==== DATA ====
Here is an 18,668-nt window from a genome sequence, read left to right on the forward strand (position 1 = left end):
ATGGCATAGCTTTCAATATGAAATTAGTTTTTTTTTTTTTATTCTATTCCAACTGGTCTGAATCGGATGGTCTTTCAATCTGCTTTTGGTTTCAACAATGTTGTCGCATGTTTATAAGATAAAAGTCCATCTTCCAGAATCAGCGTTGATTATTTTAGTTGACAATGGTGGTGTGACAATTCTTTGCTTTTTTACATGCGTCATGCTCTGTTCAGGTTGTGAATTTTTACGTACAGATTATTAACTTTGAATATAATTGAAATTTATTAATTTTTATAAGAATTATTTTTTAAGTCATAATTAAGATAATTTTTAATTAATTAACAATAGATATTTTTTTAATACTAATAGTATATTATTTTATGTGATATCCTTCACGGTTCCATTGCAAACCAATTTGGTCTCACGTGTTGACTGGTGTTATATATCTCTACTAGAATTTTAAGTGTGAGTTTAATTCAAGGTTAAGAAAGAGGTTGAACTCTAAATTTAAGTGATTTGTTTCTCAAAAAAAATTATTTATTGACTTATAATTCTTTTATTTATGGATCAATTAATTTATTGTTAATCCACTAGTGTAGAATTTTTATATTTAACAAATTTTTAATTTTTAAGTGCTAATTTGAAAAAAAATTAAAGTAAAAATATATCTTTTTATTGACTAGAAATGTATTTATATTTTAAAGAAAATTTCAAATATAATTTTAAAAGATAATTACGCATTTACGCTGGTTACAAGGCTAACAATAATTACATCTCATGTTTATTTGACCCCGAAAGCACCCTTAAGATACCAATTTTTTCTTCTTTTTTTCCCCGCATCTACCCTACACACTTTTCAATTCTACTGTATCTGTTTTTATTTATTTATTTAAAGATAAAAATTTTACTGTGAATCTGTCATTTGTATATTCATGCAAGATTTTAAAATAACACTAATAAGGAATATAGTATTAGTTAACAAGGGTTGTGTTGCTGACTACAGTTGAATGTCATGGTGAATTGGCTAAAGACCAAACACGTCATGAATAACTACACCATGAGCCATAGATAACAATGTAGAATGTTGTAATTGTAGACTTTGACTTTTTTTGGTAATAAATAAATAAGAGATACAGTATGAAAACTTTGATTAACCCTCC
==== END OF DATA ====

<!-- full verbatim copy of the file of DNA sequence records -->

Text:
Here is an 18,668-nt window from a genome sequence, read left to right on the forward strand (position 1 = left end):
ATGGCATAGCTTTCAATATGAAATTAGTTTTTTTTTTTTTATTCTATTCCAACTGGTCTGAATCGGATGGTCTTTCAATCTGCTTTTGGTTTCAACAATGTTGTCGCATGTTTATAAGATAAAAGTCCATCTTCCAGAATCAGCGTTGATTATTTTAGTTGACAATGGTGGTGTGACAATTCTTTGCTTTTTTACATGCGTCATGCTCTGTTCAGGTTGTGAATTTTTACGTACAGATTATTAACTTTGAATATAATTGAAATTTATTAATTTTTATAAGAATTATTTTTTAAGTCATAATTAAGATAATTTTTAATTAATTAACAATAGATATTTTTTTAATACTAATAGTATATTATTTTATGTGATATCCTTCACGGTTCCATTGCAAACCAATTTGGTCTCACGTGTTGACTGGTGTTATATATCTCTACTAGAATTTTAAGTGTGAGTTTAATTCAAGGTTAAGAAAGAGGTTGAACTCTAAATTTAAGTGATTTGTTTCTCAAAAAAAATTATTTATTGACTTATAATTCTTTTATTTATGGATCAATTAATTTATTGTTAATCCACTAGTGTAGAATTTTTATATTTAACAAATTTTTAATTTTTAAGTGCTAATTTGAAAAAAAATTAAAGTAAAAATATATCTTTTTATTGACTAGAAATGTATTTATATTTTAAAGAAAATTTCAAATATAATTTTAAAAGATAATTACGCATTTACGCTGGTTACAAGGCTAACAATAATTACATCTCATGTTTATTTGACCCCGAAAGCACCCTTAAGATACCAATTTTTTCTTCTTTTTTTCCCCGCATCTACCCTACACACTTTTCAATTCTACTGTATCTGTTTTTATTTATTTATTTAAAGATAAAAATTTTACTGTGAATCTGTCATTTGTATATTCATGCAAGATTTTAAAATAACACTAATAAGGAATATAGTATTAGTTAACAAGGGTTGTGTTGCTGACTACAGTTGAATGTCATGGTGAATTGGCTAAAGACCAAACACGTCATGAATAACTACACCATGAGCCATAGATAACAATGTAGAATGTTGTAATTGTAGACTTTGACTTTTTTTGGTAATAAATAAATAAGAGATACAGTATGAAAACTTTGATTAACCCTCC